While it was too late to save Netscape, this legal development along with the spread of the World Wide Web made it possible for young companies to experiment with innovative new business models without fear of being killed off while they were still young. 

During the last decade, free software has been used as a formidable competitive business weapon not only by Google against Microsoft but also by Apple, Amazon and Netflix to rapidly increase the size of their consumer networks against traditional brick-and-mortar industry incumbents. 

But while each of these new upstarts gave away free software, they all started charging quite early for the digital equivalents of the things that they were truly selling (ads, music, books and movies).  

Google sold search advertising 

Google was not the first company in Internet search, but it won out decisively over earlier entrants with its uniquely different pricing model for Internet advertising. All Internet search companies figured out early that they had to give away free search capability within a browser in order to attract consumers to whom they could show paid Web advertisements. 

In the early days of the Internet, everyone before Google essentially treated Web pages like a printed page or a TV screen to be interspersed with banner ads. Advertisers paid for the number of impressions shown to consumers — the same way they did for print pages or TV, with no guarantee of effectiveness.

Google’s genius lay in its early decision to monetize its billions of daily search transactions via pay-for-click pricing instead of “banner ad” pricing. Because Google only charged the advertiser if consumers clicked through, Google’s customers were willing to pay more per ad. As a result, it grew fast in revenues and became profitable quite early in its history (at least compared to today’s startups). Today Google has built a virtual monopoly with its pay-for-click search advertising network, and it enjoys more than 80 percent market share in that lucrative space. 

Meanwhile, banner advertising continues to suffer from excess inventories and declining prices and has caused companies ranging from Yahoo to Facebook to seek other additional ways to monetize their user base beyond just Internet banner ads.  

Apple’s impact on how we consume music 

Around the same time as Google was emerging as a force in the Internet software industry, a resurgent Apple under Steve Jobs applied the free software model to reduce prices in the consumer music industry. Jobs’ first insight was in recognizing that older style consumer music products like the Sony Walkman were ripe to be taken out by a low-cost but stylish and purpose-built mobile computer technology called the iPod based on the MP3 standard.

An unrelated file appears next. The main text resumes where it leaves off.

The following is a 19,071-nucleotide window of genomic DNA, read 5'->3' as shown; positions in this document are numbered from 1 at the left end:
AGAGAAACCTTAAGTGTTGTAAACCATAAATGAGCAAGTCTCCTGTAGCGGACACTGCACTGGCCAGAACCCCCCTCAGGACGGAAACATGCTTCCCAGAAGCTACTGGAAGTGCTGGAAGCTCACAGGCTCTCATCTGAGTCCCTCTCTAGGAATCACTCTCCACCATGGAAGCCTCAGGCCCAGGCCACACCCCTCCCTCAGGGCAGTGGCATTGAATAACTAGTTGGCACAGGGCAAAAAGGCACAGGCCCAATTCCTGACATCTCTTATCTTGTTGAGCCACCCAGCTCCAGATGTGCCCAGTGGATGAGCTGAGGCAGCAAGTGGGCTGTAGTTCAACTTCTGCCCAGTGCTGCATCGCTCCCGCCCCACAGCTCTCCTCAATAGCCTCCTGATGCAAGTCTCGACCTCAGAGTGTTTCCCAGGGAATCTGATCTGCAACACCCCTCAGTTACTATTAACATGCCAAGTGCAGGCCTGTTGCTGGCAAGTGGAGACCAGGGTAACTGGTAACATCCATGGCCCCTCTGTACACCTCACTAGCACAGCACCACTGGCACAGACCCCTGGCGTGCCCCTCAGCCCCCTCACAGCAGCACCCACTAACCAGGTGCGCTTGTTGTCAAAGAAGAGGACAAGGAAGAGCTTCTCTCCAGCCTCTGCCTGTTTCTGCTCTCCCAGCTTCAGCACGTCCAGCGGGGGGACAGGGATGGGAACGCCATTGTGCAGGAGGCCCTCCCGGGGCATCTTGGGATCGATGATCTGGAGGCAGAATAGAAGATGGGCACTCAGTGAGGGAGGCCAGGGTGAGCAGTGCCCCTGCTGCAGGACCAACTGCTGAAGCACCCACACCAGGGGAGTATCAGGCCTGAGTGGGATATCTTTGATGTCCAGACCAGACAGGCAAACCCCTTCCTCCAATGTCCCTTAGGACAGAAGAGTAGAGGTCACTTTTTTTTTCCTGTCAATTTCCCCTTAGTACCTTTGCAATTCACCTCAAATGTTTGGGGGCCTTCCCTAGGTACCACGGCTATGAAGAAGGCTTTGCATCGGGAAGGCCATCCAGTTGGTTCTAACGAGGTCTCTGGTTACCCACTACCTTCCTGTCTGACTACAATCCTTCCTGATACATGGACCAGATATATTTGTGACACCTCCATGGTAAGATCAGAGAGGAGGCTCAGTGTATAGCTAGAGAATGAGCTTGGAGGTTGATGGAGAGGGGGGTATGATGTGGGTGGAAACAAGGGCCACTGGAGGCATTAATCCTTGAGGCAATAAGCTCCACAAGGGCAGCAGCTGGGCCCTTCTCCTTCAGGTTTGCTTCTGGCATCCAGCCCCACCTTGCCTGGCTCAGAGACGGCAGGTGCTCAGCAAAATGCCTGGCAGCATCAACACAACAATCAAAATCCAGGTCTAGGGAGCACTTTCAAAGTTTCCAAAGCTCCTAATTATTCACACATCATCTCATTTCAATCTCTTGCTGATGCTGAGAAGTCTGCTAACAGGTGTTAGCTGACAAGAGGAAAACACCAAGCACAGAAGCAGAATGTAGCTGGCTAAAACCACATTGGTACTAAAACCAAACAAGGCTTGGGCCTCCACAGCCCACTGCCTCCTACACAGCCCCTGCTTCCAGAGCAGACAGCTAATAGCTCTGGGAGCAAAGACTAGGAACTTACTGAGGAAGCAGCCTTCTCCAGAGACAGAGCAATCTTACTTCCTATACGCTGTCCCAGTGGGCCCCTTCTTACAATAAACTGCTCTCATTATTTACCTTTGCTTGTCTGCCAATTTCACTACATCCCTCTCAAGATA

But this in itself was not entirely new. At that time, there were a lot of MP3 players available on the market. Apple’s genius was in making the iPod a part of an entirely new iTunes proprietary software ecosystem for purchasing music “by the song” instead of requiring consumers to purchase an entire album. Consumers have paid from the very beginning for the hardware and the music they bought. 

Enterprises move from perpetual licenses to SaaS 

But what of the enterprise computer technology market pioneered by companies like IBM, Cisco, Microsoft and Oracle? The business models there do not involve selling to consumers, yet that sector has evolved too, albeit not at such a rapid pace. During the early days of the Internet, many enterprise software entrepreneurs (this author among them) branched out to build “software as a service” (SaaS) companies. 

At first the SaaS model worked best for Internet-centric services such as Web hosting and e-commerce deployment, but eventually all kinds of enterprise software solutions ranging from business process management to systems management adopted this model. These companies succeeded because they reduced purchasing complexity for their corporate customers by offering pay-as-you-go subscription pricing and on-demand usage-based models instead of increasingly complex software under a perpetual software license.